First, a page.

A new alignment is emerging among corporate venture capitalists and impact investors. The corporate venture capitalist is seeking returns for the company and new capabilities or access to markets that are aligned with its long-term business strategy. The impact investor is interested in placing capital into companies and generating measurable social and environmental impact, together with a financial return. The impact investor also wants to expand effective development solutions and—together with development finance institutions—is beginning to understand that working with large companies may be the best route. Companies that set up corporate venture funds also have in-house expertise and distribution channels that allow them to scale up successful projects.
In its study, Investing in Breakthrough: Corporate Venture Capital, the think-tank and advisory firm Volans identifies 6 sectors in which corporate venturing is active, because these sectors directly affect businesses, individuals, and the environment: cleantech, education, health, urban infrastructure and transportation, financial inclusion, and agriculture and food. Not surprisingly, these are also areas where impact investors place most investments.
Some intriguing CSI examples are emerging. To name one: Shell Foundation, the philanthropic arm of the oil giant, formed a strategic partnership with Husk Power Systems, a biomass electricity generator. In five years, Husk has installed 84 mini-power plants, providing electricity to more than 200,000 people in 300 rural villages in India. By electrifying villages, Husk is promoting economic development, as businesses are able to stay open after dark and children can study at night. Impact investors Acumen and Oasis Fund have contributed funding to the venture.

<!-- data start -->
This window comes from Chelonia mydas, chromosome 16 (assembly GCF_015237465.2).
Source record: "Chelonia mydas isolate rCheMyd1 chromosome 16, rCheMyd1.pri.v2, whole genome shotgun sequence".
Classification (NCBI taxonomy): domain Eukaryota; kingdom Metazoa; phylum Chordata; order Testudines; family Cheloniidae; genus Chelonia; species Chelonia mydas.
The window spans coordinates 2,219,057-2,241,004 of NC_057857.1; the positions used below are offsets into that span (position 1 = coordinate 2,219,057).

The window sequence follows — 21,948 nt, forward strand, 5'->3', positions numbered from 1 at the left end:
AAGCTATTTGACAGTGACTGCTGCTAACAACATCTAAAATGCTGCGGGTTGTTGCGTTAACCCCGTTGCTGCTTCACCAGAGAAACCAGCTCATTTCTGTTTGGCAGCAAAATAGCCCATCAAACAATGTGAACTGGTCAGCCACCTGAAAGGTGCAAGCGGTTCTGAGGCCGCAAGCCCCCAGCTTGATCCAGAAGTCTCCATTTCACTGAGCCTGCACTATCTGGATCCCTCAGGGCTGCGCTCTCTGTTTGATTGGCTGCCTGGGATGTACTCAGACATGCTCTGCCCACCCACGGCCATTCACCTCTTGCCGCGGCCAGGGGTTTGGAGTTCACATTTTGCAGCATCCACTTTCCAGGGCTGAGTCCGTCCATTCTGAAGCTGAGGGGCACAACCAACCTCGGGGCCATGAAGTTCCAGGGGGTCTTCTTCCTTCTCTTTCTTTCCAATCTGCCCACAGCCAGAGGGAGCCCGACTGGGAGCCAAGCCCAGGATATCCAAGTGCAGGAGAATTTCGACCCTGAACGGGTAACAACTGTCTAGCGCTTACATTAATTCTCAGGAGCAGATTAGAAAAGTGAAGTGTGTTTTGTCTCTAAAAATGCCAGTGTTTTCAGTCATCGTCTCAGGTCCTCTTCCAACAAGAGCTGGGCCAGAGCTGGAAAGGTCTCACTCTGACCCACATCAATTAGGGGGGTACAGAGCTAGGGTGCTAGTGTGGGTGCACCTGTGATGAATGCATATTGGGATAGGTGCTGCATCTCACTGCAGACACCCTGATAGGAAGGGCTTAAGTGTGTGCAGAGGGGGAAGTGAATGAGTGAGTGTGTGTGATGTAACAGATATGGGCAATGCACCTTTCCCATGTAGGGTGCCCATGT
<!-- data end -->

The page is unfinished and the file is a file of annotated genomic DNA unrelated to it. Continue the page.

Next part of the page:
Business leaders are at the forefront of transforming societies’ ability to confront important challenges. Development finance institutions and impact investors are along for the ride, and it’s sure to be exciting.
The MIF will host a conversation about social innovation and corporate venture capital, “Impact Investing and Financing Social Enterprises: New Approaches to Bridging the Gap,” during its annual Inter-American Microenterprise Forum (Foromic), on October 26, 2015, in Santiago, Chile.
About the author
Elizabeth Boggs Davidsen is a principal specialist at the Multilateral Investment Fund (MIF), responsible for its regional economic development and value chains portfolios. She also advises on new partnership opportunities for the MIF’s grant and investment activities.
Also published on The Huffington Post
A version of this post originally appeared on the Multilateral Investment Fund Trends blog.